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Jennifer Beals on Why She Loved Her Role in ‘The Last Tycoon' & What She Thinks of Those ‘The L Word' Sequel Rumors

By Lorna Soonhee Umphrey | August 15, 2017 | People

We rang Jennifer Beals ahead of the Amazon series premiere of The Last Tycoon to talk about the intricacies of her character, why a monologue written for her was the best gift ever, and whether there's any truth to the rumors that there's a sequal in the works for The L Word.

Jennifer_Beal

Throw in the glitz and glamour of a demanding Hollywood starlet and an F. Scott Fitzgerald storyline, and Amazon's The Last Tycoon is born. Jennifer Beals, in her latest role, plays Margo Taft—the show's in-demand actress known for her sophistication and class—who has an affinity for tactically getting her own way—every time.

The Last Tycoon is so beautiful and your character, Margo Taft, is such a strong, ballsy woman.
JENNIFER BEALS: She sure is and in an era of strong and ballsy women—that’s the thing.

What did you enjoy about playing this powerful character?
JB: Certainly, Billy Ray, and Chris Keyser gave me such wonderful, wonderful words and such a rich foundation for a character. I shall be forever grateful. The language and the complexity that is so, oh, it’s just delicious to play somebody who’s that complex. There are so many different layers and there’s so many different masks going on. Paradoxically, she’s putting on these masks so she can be free. It’s a really complicated notion.

Is there anything in her that you can relate to in this day and age?
JB: Well, it’s funny. I had this conversation once with Kenny Ortega [Executive Producer of the upcoming film, The Edge], where he was talking about when he was a young man, he used to miss the characters after he was playing them. And he realized then that when certain characters expand and become more, and you don’t always have to leave them behind completely. I feel like in playing Margo, I had an opportunity to expand into this incredibly powerful, self-assured person. And there’s only a few moments of uncertainty which makes it really interesting when someone who is so sure of themselves is knocked off the pedestal there for awhile. Which makes getting back on really interesting, like you do it in a different way. Maybe it’s no longer a pedestal then, maybe it’s something else. She’s so, so complicated living in a complicated time.

What did you dislike in her?
JB: She could let her ego get the better of her sometimes. The greatest flaw is that ego but it’s a service of something bigger. If she wallows too deep into ego, she loses sight of the goal. The goal isn’t just lording over people. It’s really, she’s got a really long-term plan and is in cahoots. One of the things that [I find] most interesting to me is that she’s an amazing strategist. I read somewhere in a press release or somebody had written that she’s a manipulator, but I don’t see her that way. I think if she were a man, no one would refer to her as a manipulator. They would refer to him as a great negotiator. She was a master negotiator and a master strategist.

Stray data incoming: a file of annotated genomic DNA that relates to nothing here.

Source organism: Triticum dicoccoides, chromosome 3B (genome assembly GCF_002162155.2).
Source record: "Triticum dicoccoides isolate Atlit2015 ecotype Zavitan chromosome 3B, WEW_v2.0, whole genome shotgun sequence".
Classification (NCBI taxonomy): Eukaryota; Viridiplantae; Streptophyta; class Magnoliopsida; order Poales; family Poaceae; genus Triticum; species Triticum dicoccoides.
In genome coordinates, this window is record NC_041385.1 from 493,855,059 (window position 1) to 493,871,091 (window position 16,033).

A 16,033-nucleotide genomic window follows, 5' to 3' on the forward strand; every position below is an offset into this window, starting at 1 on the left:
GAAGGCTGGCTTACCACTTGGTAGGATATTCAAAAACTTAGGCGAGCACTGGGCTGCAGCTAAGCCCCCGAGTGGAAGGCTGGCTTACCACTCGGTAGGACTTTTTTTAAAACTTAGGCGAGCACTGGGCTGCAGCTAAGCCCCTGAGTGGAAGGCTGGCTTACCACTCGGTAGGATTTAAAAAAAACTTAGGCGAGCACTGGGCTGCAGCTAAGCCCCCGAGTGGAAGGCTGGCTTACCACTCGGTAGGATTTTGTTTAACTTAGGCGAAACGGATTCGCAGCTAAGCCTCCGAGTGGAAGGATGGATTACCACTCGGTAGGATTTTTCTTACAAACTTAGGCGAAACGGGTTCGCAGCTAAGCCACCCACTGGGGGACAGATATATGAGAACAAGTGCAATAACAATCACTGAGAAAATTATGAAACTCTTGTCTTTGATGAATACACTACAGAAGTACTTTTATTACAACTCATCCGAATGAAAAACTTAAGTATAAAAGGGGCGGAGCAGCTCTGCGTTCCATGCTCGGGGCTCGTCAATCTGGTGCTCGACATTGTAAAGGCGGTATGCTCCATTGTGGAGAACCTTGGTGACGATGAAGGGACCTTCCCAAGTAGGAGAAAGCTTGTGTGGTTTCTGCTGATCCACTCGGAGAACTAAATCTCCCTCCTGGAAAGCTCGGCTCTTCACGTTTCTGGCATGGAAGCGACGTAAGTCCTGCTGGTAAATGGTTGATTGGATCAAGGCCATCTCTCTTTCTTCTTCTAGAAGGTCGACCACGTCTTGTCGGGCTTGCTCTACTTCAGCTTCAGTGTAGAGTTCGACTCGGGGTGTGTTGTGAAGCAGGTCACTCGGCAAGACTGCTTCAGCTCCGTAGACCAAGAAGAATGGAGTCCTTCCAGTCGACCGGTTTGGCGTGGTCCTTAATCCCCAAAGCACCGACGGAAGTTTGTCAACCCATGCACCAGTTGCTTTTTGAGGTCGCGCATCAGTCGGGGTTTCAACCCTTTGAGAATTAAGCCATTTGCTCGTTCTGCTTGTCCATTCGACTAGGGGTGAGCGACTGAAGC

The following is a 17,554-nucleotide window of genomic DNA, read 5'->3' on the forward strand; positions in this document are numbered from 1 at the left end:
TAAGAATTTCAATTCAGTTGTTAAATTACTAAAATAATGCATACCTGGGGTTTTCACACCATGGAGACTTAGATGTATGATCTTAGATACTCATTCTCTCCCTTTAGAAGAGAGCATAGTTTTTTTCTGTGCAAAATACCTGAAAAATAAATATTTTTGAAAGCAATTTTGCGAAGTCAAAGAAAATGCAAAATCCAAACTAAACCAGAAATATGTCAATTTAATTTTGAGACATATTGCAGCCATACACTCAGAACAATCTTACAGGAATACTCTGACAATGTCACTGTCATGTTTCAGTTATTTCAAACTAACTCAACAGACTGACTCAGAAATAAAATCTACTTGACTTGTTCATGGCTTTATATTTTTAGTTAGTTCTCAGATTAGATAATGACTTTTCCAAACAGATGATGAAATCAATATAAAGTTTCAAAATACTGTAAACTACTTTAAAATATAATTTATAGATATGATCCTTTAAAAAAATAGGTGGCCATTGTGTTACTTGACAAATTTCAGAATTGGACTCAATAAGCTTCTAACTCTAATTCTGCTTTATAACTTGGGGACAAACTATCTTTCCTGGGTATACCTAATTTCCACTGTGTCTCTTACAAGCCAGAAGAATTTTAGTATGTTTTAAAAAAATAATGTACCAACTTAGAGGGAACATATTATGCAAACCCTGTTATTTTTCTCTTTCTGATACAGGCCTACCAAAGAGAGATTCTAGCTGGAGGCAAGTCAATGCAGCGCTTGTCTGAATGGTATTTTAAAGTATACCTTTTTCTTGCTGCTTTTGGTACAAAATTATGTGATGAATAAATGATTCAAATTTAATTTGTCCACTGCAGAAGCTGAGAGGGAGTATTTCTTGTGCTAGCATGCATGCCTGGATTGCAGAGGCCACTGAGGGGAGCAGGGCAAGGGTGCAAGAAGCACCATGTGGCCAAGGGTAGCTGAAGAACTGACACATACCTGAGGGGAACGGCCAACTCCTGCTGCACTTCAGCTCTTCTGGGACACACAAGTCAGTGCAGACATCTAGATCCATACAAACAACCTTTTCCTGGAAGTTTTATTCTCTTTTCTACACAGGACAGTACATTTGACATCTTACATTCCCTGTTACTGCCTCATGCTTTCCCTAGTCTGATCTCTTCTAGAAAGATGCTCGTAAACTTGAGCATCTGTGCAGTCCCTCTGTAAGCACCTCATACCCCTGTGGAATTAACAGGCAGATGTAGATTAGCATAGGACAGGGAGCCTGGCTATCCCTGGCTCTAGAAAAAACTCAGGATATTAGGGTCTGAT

What was it like to work with Kelsey Grammer and Matt Bomer?
JB: I mean, it’s heaven. It’s truly heaven. You know, when you come in as a guest star, it can be tricky. They were so welcoming and so thoughtful. It was a pleasure to be across from them with all of these amazing things they were creating every single second. And the woman who played Lucille is phenomenal, Scottie Caldwell. I had some tough scenes. Like I had some stuff that took a good diving into the wells, for sure, and I felt very safe. Not only with them but the crew. The crew was terrific.

Plus, the fact that it’s an F. Scott Fitzgerald story is pretty epic...
JB: So, Margo’s not in The Last Tycoon. She’s not a character that I think Fitzgerald could ever conceive, frankly. And I say that as a huge Fitzgerald fan, I’ve written so many essays on Fitzgerald’s work and I love him deeply but I don’t think he could have conceived of that character. That was sprung directly from Billy Ray’s direction.

Oh, okay, well, I’m glad he did.
JB: Yea, me, too! (laughs) Yea, I loved it so much that when I left, I missed saying those words. I had so much fun with that accent and I called Billy and I said, You know, you wouldn’t happen to have, like I know this is weird, but you wouldn’t happen to have a monologue that you wrote for Margo that you never used, would you. And he said, I don’t but I’ll write you one. And so, he wrote me one and he sent it to me. It was really one of the finest things that anybody’s ever done for me.

What are your thoughts on how the industry has changed in terms of roles for women these days?
JB: I think the way we tell stories is very different. And I think there’s a desire to be more inclusive. And time will tell if that really plays out or if it’s a momentary blip because you know, if you had told Monroe Stahr a film like Moonlight would get an Oscar, he would think you’d certainly be drinking too much, right? So, it’s interesting how far we’ve come in that regard. Certainly, we have a much longer way to go, but I think in many ways, television has taken over that sort of golden place of a certain type of film.

One last question, The L Word sequel. Is it happening for sure?
JB: Showtime seems very committed. Yea, it’s going to be really exciting. I’m very excited.



Photography by: Photography courtesy Giuliano Bekor